/jong"gleuhr/; Fr. /zhawonn gluerdd"/, n., pl. jongleurs /-gleuhrz/; Fr. /-gluerdd"/.(in medieval France and Norman England) an itinerant minstrel or entertainer who sang songs, often of his own composition, and told stories. Cf. goliard.[1755-65; < F; MF jougleur (perh. by misreading, ou being read on), OF jogleor < L joculator joker, equiv. to jocula(ri) to JOKE + -tor -TOR]
* * *Professional storyteller or public entertainer in medieval France.His roles included those of musician, juggler, acrobat, and reciter of literary works. Jongleurs performed in marketplaces on public holidays, in abbeys, and in castles of nobles, who sometimes retained them in permanent employment. Jongleurs were most important in the 13th century; in the 14th century, the various facets of their role were taken over by other performers. See also goliard; trouvère.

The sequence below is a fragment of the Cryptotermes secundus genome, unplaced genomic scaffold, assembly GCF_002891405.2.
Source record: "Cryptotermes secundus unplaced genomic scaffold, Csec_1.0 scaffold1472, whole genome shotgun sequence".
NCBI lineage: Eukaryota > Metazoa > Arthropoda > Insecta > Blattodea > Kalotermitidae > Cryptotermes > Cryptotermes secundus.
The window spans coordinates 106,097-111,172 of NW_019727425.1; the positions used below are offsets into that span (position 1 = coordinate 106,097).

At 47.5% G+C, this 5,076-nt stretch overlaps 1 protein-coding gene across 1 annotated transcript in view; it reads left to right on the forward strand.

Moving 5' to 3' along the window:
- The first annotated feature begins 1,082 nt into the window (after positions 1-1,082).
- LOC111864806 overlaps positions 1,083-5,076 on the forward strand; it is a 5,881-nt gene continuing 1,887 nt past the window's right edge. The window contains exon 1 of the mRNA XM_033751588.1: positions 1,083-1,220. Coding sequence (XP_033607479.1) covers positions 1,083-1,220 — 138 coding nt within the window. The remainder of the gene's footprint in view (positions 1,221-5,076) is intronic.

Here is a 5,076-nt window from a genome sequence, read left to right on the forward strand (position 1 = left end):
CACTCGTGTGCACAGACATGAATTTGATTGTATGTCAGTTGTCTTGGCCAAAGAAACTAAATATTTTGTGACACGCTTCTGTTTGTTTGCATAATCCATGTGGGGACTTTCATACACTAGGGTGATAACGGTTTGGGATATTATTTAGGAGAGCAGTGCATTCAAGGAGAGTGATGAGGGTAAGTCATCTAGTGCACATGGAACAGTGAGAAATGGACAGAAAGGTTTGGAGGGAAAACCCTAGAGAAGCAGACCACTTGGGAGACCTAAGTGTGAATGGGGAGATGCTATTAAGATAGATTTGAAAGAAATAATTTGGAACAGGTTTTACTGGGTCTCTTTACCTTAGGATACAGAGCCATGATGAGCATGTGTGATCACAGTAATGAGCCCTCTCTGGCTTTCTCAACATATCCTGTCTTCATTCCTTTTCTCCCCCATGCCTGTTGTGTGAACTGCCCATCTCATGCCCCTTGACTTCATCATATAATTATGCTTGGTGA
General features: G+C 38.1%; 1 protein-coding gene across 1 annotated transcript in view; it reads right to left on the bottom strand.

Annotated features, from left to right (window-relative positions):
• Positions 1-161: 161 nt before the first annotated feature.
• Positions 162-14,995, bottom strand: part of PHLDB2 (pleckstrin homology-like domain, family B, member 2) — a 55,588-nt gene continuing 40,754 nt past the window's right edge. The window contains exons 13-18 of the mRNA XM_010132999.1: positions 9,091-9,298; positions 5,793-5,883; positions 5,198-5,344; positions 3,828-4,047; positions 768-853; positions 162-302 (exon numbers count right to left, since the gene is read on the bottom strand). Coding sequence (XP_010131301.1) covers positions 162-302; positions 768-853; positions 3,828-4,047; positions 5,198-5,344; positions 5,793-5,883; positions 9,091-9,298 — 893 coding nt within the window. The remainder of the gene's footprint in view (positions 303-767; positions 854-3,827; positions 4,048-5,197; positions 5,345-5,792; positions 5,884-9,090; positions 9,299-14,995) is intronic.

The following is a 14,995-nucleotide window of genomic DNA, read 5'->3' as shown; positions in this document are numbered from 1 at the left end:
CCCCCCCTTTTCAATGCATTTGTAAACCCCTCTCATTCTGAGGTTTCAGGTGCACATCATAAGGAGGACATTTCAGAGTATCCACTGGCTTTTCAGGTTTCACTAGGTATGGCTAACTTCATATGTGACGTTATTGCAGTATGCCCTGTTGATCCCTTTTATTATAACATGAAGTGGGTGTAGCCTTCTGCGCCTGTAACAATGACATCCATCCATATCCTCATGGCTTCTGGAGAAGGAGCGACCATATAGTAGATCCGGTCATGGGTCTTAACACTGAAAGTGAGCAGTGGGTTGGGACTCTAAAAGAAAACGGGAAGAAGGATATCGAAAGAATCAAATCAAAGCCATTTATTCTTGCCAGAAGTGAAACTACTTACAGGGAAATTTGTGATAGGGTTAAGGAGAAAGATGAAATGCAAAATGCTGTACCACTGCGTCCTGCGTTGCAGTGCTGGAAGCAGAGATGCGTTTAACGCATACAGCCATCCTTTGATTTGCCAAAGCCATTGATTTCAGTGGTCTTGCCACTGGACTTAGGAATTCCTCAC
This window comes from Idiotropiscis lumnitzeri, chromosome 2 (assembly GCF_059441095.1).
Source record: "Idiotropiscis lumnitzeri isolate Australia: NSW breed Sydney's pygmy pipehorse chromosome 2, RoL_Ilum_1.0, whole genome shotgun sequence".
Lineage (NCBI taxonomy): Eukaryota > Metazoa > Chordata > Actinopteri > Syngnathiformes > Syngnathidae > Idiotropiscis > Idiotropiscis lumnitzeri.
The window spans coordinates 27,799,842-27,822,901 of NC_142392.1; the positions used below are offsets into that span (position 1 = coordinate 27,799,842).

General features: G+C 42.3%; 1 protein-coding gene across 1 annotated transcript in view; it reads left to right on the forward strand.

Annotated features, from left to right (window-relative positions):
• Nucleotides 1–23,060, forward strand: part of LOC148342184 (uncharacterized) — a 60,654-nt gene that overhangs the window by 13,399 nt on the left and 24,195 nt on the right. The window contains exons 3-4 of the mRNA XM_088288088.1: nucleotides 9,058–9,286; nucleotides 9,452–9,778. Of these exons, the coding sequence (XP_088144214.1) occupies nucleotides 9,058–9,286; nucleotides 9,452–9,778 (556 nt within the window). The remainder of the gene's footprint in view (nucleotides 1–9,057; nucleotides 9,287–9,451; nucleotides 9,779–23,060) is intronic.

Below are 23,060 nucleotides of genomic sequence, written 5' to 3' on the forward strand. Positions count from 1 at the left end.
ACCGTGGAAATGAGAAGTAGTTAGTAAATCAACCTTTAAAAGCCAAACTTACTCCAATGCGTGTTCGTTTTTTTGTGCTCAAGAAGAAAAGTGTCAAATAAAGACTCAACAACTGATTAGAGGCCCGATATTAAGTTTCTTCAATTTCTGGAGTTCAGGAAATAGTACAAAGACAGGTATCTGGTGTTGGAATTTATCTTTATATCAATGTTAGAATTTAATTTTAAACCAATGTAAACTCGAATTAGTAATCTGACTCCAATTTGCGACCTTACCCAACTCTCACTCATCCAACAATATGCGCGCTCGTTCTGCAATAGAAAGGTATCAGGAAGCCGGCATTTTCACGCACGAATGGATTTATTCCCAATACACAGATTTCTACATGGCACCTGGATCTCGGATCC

* * *▪ French public entertainerprofessional storyteller or public entertainer in medieval France, often indistinguishable from the trouvère. The role of the jongleur included that of musician, juggler, and acrobat, as well as reciter of such literary works as the fabliaux, chansons de geste, lays, and other metrical romances that were sometimes of his own composition. Jongleurs performed in marketplaces on public holidays, in abbeys, and in castles of nobles, who sometimes retained them in permanent employment. In such a case the jongleur became known as a ménestrel (minstrel) and devoted more of his time to literary creation than to entertainment. Fraternities of jongleurs became known as puys, groups that held competitions for lyric poets. The jongleur reached the height of his importance in the 13th century but lapsed into decline in the 14th, when various facets of his complex role disseminated among other performers—e.g., musicians, actors, and acrobats.
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